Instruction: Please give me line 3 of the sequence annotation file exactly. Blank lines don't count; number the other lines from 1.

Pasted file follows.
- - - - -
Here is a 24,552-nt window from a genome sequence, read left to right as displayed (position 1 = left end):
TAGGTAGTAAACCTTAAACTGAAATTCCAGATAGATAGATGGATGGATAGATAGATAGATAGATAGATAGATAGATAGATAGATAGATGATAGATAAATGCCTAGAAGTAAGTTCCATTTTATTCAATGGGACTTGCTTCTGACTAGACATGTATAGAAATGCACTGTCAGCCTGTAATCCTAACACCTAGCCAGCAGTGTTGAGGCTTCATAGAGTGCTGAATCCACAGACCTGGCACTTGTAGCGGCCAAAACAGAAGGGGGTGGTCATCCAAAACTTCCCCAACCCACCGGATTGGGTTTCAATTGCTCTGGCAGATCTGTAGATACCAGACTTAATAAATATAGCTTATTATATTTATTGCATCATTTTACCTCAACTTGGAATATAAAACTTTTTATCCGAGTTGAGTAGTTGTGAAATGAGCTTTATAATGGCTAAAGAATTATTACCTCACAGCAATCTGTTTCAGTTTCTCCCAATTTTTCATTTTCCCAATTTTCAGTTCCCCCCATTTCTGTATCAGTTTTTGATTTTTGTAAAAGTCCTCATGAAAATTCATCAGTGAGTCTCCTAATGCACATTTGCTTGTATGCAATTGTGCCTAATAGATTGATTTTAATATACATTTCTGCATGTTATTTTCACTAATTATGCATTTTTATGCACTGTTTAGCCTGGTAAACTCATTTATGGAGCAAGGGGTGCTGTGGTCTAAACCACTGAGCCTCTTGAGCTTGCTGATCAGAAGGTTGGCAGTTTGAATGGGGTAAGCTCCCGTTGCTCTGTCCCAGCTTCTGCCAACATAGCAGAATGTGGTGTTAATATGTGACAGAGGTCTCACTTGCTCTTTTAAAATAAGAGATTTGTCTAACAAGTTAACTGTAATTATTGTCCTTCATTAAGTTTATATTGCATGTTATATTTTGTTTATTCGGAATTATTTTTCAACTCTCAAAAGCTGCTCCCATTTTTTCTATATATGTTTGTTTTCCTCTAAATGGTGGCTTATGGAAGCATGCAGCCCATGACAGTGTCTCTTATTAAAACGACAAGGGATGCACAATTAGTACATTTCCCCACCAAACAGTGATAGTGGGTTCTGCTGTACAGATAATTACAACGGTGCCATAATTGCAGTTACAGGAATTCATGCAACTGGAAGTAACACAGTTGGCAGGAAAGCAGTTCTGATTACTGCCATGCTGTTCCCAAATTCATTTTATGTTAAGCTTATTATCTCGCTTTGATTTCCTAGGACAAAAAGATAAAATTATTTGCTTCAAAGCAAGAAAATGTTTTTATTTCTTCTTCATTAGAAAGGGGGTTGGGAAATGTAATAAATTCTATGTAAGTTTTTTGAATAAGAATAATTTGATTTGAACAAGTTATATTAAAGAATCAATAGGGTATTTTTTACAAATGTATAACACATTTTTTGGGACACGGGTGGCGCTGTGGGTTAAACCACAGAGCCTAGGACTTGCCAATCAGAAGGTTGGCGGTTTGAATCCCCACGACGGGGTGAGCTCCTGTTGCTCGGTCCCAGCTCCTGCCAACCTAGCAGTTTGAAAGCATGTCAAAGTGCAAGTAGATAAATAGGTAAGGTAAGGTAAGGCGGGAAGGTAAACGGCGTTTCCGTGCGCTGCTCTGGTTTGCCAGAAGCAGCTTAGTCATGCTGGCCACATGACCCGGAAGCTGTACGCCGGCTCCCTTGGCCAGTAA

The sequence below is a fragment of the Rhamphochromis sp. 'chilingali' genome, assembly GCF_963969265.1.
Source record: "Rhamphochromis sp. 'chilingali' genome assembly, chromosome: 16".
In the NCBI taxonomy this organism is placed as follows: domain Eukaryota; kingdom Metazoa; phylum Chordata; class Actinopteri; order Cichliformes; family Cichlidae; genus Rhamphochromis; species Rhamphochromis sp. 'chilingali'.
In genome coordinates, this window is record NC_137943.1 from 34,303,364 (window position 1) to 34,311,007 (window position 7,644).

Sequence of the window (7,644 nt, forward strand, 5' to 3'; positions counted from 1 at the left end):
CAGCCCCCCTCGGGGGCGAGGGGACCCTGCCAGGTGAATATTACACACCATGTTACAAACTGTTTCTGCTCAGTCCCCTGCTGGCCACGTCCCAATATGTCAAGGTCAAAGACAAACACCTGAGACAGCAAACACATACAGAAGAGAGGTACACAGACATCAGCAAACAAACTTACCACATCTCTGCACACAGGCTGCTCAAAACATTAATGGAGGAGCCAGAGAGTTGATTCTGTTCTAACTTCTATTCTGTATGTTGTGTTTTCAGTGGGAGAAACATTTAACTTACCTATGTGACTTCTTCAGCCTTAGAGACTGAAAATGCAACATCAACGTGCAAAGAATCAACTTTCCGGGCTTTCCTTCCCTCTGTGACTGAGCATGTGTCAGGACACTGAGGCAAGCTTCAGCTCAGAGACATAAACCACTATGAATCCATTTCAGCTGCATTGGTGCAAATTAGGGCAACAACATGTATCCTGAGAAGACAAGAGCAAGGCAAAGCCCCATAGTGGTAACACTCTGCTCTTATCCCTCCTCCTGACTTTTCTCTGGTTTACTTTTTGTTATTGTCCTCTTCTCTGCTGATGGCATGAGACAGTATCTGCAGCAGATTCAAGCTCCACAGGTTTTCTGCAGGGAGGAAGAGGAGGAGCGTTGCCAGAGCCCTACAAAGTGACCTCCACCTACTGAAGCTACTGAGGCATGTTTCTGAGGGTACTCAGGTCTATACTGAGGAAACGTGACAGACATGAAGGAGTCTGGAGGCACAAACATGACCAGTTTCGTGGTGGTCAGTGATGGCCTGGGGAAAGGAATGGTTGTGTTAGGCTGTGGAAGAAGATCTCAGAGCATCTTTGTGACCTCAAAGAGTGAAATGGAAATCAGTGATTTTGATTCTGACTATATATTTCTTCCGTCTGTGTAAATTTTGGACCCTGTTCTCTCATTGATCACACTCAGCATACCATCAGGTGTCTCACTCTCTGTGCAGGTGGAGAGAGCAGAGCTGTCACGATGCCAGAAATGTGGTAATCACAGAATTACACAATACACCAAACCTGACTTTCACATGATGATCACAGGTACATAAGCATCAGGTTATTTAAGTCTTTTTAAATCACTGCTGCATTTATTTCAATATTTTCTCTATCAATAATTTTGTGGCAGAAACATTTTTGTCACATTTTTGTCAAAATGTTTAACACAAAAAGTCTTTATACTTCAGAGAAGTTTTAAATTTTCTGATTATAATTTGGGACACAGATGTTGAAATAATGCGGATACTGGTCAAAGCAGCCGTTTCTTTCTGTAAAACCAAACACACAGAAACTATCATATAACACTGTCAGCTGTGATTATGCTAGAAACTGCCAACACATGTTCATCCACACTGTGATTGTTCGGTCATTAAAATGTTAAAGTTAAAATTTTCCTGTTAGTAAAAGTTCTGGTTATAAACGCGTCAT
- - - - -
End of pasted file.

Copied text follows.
The sequence below is a fragment of the Rhamphochromis sp. 'chilingali' genome, assembly GCF_963969265.1.